• Join over 1.2 million students every month
  • Accelerate your learning by 29%
  • Unlimited access from just £6.99 per month

Producing Pharmaceuticals: From Bench To Bedside

Extracts from this document...


´╗┐Pharmaceuticals: From Bench To Bedside ________________ Aside from illegal intoxicants, rarely any light gets shed on the production of pharmaceuticals. Having attended a lecture at Kings College University given by a Glaxosmithkline (GSK) representative, I was in a more able position to understand the long and arduous procedure of getting a drug from a simple compound to a tablet in your medicine cabinet. And this is what it entails: After extensive market research, a drug company like GSK will see a demand for a certain undiscovered cure to a certain illness. Using what scientists know from knowledge, they come up with a large array of compounds that have the potential to become the cure. ...read more.


Next stage is the formulation. The remaining potentials must be relatively easy to get ingredients for and manufacture on mass scale. There are many factors to be considered; shape, name, immediate or slow release, cream or tablet, storage requirement, shelf life etc. These factors are considered and the compounds that come out as most suitable proceed to the next stage. Next comes the clinical trials. These are both money and time consuming steps yet are vital to the drug?s development. Healthy and hopefully, willing volunteers in small numbers are used and given the drug or a placebo and are monitored extensively for many weeks. The main drawback of this testing stage is that these are healthy volunteers and in small number which make it very misrepresentative albeit useful in finding side effects. ...read more.


The limit to the whole process is that it is market driven and thus must make loads of profit which means miraculous cures are not made if they won’t make money. The chosen drug then goes on to be licensed and patented. Around 5000 compounds start the preclinical stage Only 50 make it to testing on healthy volunteers And then 5 are given to ill patients. And only one out of the initial 5000 is to be sold. The whole process takes: 15 yrs And costs: £ 500,000,000 Which is why drugs tend to cost a ridiculously high as after the patent has expired any company can make your drug, forcing companies to try to get back the 500 mil they invested before the expiry date. It’s a tough world out there. ...read more.

The above preview is unformatted text

This student written piece of work is one of many that can be found in our AS and A Level Physical Chemistry section.

Found what you're looking for?

  • Start learning 29% faster today
  • 150,000+ documents available
  • Just £6.99 a month

Not the one? Search for your essay title...
  • Join over 1.2 million students every month
  • Accelerate your learning by 29%
  • Unlimited access from just £6.99 per month

See related essaysSee related essays

Related AS and A Level Physical Chemistry essays

  1. Marked by a teacher

    Electrochemical Cells

    5 star(s)

    if I want to make 50ml of CuSO4 at 0.25mol dm-3, I would need to add 12.5ml of CuSO4 to 37.5ml of water. Analysis Table to show Electrode Potentials of Zinc and Copper Ions (V) Concentration of Zinc Sulphate (mol dm-3) 1.0 0.5 0.25 0.125 0.0625 Concentration of Copper (II)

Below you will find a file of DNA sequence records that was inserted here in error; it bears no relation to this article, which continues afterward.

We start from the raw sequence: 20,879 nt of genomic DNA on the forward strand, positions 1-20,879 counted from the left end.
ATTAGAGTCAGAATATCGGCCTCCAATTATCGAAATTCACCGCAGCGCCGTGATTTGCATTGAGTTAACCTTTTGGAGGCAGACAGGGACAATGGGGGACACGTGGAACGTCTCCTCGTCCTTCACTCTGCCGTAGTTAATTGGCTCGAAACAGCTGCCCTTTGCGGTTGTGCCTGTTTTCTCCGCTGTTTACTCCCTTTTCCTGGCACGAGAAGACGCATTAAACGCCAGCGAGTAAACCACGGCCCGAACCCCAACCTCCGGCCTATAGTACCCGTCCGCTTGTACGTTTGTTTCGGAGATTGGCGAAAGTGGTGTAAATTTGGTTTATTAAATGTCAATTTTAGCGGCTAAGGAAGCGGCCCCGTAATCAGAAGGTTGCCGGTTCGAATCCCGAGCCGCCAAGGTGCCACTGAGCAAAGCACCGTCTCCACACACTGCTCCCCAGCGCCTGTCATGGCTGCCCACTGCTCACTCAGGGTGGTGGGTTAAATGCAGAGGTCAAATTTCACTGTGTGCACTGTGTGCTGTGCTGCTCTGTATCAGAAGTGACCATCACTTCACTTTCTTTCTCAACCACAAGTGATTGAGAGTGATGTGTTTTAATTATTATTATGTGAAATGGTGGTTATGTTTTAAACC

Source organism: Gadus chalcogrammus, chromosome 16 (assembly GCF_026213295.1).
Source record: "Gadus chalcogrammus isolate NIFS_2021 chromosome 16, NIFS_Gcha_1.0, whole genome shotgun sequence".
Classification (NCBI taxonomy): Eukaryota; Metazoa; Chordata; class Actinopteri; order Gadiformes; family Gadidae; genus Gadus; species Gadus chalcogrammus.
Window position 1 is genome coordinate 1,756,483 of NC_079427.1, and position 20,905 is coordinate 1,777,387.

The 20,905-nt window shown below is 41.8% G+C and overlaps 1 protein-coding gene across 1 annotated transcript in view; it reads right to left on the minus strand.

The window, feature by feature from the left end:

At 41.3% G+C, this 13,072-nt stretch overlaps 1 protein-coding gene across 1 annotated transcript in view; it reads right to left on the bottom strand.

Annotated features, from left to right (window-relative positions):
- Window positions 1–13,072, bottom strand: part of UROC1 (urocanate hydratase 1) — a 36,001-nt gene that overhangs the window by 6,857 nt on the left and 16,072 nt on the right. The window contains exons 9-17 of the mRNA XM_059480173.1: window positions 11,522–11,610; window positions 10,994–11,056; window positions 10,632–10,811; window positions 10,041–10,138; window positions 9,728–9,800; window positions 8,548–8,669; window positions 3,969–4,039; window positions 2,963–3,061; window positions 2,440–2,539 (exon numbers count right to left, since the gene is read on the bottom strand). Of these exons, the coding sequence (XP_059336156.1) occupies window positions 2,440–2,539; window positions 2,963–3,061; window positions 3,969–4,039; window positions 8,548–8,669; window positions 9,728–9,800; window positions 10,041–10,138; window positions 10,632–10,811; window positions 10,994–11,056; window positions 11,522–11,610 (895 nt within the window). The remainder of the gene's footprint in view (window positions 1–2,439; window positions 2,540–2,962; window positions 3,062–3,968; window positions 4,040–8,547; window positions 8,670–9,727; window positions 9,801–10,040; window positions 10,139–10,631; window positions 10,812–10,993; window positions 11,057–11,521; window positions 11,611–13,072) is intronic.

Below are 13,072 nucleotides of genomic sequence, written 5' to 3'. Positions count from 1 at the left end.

2. Marked by a teacher

    Write an essay on electrode potentials.

    5 star(s)

    How are electrode potentials used?? In accordance to the previous examples, a cell emf could also be found if the Mg / Mg2+ and Cu / Cu2+ system are connected. Due to the greater negativeness of Mg and Cu, magnesium serves as the anode (negative electrode)

  1. Asthma, asprin and cures

    Hoffmann returned with a related compound. Putting salicin through a series of chemical reactions, acetylsalicylic acid was created. Acetylsalicylic acid passed chemical trials and was introduced to the market in 1899 with the trade name, Aspirin. How does aspirin work?

  2. Indigestion Tablet

    Add the sodium hydroxide slowly while swirling. Stop when the indicator changes Color 5. Record the volume of sodium hydroxide added 6. Clean the conical flask and fill the burette with sodium hydroxide 7. Measure 25 ml of hydrochloric acid and pour into the conical flask, add one tablet of

  1. Alkaloids are the most diverse group of secondary metabolites and over 5000 compounds are ...

    Two hydoxyls were present as a diacetate and dibenzoate could be formed. Both compounds contained one olefinic double bond as codeine absorbed one. It was found that a reduced phenanthrene with a two-carbon bridge containing a tertiary nitrogen atom (with methyl as on substituent)

  2. Electrochemistry - Inventing Better Batteries

    The use of a porous barrier prevents the copper ions in the copper sulfate solution from reaching the zinc anode and undergoing reduction. This would render the cell ineffective by bringing the battery to equilibrium. Our group has hypothesised that using the Porous Pot as the salt bridge will bring

  1. Residential Broadband Market Overview

    Gradually, over millions of years, they are converted to rock. The particles of rock form layers of sediment. Gradually more and more layers form on top of each other over thousands of years. The weight of the layers on top causes the bottom layers to be pressed together or compressed so the particles fuse together.

  2. Fertilizers and testing for nitrates.

    We then observe any colour change. Litmus indicator solution turns red in acidic solutions and blue in alkaline. Silver nitrate Test Make a solution sample using distilled water, acidify with nitric acid, add a few drops of silver nitrate solution, if a precipitate forms add ammonia solution Barium Test Make

  • Over 160,000 pieces
    of student written work
  • Annotated by
    experienced teachers
  • Ideas and feedback to
    improve your own work